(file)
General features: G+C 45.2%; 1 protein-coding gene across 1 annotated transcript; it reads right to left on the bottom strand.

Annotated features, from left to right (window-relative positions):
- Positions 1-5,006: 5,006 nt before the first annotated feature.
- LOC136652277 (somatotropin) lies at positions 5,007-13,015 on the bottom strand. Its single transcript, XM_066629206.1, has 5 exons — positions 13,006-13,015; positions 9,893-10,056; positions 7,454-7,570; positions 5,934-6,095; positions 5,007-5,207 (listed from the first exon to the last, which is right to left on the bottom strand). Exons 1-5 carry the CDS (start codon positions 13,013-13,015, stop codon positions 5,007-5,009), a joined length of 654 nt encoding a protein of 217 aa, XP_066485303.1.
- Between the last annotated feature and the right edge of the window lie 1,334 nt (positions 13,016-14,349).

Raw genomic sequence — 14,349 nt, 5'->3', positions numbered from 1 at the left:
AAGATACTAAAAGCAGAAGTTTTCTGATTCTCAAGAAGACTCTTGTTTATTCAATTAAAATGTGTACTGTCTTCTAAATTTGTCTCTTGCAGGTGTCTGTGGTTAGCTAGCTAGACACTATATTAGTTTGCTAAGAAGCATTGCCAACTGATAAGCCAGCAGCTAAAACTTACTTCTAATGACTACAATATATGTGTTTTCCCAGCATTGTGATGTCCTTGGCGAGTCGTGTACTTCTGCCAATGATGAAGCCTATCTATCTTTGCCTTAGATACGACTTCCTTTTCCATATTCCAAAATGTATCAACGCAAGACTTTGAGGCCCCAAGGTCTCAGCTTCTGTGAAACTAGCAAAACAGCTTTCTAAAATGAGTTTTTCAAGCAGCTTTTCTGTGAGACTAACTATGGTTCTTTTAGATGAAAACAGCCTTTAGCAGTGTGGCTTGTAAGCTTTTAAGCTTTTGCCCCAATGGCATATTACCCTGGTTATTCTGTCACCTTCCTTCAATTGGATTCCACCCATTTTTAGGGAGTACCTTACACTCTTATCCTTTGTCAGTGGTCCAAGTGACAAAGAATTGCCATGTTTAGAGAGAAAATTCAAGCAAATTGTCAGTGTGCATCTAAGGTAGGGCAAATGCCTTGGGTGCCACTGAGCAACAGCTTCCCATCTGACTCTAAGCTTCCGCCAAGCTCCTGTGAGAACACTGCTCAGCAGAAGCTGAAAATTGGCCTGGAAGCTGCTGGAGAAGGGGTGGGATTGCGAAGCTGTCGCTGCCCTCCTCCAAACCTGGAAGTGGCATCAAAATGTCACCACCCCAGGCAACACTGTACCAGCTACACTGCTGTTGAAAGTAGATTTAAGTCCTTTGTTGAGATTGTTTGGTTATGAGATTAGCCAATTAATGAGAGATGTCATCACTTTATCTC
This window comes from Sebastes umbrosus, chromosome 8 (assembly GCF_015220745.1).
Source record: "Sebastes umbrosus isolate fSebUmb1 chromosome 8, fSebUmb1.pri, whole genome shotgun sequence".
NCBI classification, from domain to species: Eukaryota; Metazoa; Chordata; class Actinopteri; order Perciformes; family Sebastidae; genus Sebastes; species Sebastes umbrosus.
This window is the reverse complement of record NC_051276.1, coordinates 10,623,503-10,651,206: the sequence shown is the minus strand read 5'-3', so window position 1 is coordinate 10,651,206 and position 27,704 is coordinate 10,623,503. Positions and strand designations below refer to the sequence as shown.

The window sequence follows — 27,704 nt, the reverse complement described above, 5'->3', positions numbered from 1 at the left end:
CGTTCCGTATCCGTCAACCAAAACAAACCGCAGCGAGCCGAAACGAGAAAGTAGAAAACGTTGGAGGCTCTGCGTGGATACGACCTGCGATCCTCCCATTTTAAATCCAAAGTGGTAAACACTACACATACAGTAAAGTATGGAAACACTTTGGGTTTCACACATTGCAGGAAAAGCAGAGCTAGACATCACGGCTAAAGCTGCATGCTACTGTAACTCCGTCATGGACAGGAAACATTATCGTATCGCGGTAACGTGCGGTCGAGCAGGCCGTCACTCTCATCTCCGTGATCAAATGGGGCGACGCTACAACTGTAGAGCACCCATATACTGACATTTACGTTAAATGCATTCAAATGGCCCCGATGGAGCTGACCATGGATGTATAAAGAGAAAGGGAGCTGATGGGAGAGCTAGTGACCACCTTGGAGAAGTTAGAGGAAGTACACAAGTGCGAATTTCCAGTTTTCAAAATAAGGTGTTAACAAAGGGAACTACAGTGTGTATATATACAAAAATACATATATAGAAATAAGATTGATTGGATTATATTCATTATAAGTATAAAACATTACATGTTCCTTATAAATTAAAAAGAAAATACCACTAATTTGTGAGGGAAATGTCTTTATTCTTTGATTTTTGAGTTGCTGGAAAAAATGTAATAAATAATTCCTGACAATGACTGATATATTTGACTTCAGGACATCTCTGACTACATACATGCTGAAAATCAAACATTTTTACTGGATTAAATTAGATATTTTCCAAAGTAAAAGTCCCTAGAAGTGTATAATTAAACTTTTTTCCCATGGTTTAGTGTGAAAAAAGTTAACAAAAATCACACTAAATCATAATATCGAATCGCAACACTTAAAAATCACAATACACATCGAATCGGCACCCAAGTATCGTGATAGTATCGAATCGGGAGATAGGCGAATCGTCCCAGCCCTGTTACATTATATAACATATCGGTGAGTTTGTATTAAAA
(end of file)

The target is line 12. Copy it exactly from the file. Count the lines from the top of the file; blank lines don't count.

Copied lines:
The window sequence follows — 27,704 nt, the reverse complement described above, 5'->3', positions numbered from 1 at the left end: